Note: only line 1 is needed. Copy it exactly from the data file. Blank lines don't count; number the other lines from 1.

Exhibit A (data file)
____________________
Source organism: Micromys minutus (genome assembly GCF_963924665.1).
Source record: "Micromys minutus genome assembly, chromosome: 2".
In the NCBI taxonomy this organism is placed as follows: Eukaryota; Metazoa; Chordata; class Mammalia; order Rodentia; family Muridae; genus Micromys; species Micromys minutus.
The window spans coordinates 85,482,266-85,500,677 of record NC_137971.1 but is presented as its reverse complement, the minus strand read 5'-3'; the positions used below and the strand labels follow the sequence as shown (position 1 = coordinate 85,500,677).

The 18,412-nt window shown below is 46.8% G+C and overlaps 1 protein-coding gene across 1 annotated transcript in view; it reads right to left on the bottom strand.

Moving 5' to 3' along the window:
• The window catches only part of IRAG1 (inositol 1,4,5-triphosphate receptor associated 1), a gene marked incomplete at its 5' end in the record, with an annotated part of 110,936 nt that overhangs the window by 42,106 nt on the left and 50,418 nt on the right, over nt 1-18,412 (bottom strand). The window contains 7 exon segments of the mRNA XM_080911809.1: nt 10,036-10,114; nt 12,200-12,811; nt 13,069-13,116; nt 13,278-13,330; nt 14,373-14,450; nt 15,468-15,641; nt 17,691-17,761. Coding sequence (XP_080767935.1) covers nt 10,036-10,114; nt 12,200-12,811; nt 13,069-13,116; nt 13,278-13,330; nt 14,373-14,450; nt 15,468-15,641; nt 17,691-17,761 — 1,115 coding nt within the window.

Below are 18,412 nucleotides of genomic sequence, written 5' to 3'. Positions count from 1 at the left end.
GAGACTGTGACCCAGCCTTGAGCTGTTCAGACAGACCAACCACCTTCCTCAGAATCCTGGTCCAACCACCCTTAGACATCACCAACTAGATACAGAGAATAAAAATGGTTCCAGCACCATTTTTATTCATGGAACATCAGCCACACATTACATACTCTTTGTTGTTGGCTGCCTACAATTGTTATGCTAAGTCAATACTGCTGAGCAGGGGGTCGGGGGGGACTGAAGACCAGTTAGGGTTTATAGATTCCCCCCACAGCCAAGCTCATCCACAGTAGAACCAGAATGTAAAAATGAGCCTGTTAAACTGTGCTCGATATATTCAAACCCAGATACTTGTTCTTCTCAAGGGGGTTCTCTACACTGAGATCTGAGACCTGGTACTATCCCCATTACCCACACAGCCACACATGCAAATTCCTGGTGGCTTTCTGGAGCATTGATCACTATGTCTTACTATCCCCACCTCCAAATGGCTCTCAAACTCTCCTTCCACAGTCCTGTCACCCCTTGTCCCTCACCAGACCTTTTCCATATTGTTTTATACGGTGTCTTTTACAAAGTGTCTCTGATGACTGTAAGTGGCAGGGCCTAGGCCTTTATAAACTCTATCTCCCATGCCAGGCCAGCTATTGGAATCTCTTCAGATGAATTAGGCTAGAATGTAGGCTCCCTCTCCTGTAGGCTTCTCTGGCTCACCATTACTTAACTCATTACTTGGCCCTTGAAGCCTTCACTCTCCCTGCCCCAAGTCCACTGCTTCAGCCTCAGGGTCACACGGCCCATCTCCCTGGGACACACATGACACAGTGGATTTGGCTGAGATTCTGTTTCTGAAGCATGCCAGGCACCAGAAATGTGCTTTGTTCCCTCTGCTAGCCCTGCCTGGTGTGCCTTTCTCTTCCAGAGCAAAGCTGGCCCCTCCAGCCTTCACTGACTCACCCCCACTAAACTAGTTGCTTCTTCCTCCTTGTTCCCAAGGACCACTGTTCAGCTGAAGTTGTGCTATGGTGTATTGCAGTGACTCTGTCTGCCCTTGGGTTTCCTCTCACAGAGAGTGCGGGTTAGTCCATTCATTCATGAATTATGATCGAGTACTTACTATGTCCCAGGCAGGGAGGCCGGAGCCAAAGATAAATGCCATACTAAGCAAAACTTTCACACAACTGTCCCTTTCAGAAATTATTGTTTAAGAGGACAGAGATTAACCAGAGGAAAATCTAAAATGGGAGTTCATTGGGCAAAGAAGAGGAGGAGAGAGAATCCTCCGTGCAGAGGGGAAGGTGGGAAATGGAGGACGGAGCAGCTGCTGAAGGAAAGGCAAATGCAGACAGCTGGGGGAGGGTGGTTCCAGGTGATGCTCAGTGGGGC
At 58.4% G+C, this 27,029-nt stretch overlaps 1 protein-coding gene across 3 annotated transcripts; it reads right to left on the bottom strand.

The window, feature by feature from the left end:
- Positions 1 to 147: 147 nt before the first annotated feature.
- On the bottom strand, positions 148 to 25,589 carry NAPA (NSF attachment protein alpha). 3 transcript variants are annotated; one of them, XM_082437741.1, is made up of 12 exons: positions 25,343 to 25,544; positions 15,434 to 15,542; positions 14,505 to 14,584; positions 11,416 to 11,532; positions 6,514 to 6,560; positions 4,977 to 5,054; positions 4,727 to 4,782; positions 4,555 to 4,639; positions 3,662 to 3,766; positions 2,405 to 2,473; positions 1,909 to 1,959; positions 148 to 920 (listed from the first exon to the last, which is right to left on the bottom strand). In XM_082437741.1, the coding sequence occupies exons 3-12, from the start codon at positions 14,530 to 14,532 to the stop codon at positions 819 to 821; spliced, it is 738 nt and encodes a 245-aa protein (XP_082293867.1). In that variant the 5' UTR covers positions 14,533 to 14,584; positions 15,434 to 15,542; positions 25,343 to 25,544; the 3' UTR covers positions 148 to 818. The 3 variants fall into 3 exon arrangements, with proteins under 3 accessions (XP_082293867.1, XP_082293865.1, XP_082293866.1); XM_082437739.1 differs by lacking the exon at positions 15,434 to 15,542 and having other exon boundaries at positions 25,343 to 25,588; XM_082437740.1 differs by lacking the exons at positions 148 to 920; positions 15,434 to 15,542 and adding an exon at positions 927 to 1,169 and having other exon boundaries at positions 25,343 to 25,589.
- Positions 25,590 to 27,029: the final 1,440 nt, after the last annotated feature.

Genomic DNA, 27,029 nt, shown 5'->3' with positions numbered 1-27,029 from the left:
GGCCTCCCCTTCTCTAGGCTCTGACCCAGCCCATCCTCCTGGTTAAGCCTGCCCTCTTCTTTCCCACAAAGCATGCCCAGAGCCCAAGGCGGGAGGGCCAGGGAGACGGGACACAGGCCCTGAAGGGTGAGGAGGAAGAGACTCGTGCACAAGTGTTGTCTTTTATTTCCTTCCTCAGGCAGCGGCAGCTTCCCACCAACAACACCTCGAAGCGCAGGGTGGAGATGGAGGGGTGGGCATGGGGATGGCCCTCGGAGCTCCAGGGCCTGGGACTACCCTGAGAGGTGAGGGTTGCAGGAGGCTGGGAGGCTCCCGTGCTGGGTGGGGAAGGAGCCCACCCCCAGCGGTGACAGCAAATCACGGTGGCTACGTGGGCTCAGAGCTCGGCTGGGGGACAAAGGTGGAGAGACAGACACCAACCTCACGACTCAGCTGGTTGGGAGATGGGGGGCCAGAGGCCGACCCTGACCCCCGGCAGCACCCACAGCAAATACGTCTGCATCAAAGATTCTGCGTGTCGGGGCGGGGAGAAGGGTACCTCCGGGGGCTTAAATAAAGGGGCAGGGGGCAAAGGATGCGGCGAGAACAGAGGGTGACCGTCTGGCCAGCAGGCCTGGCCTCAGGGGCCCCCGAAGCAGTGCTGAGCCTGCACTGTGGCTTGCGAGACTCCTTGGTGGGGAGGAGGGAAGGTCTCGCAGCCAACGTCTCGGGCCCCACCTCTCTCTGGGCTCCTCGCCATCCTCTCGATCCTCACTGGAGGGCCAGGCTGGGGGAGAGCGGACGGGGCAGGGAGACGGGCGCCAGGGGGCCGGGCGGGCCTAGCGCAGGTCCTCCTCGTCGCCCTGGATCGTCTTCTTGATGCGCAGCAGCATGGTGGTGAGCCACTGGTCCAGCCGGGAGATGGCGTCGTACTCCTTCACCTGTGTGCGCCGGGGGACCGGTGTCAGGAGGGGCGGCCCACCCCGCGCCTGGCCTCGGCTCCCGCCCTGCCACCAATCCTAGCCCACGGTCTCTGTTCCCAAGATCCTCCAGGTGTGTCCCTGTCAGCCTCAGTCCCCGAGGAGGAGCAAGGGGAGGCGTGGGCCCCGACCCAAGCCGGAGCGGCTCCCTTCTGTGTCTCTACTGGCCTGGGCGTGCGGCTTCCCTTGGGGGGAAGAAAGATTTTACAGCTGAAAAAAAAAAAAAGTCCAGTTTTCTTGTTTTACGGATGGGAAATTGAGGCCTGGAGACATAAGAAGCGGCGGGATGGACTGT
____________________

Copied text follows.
Source organism: Micromys minutus (genome assembly GCF_963924665.1).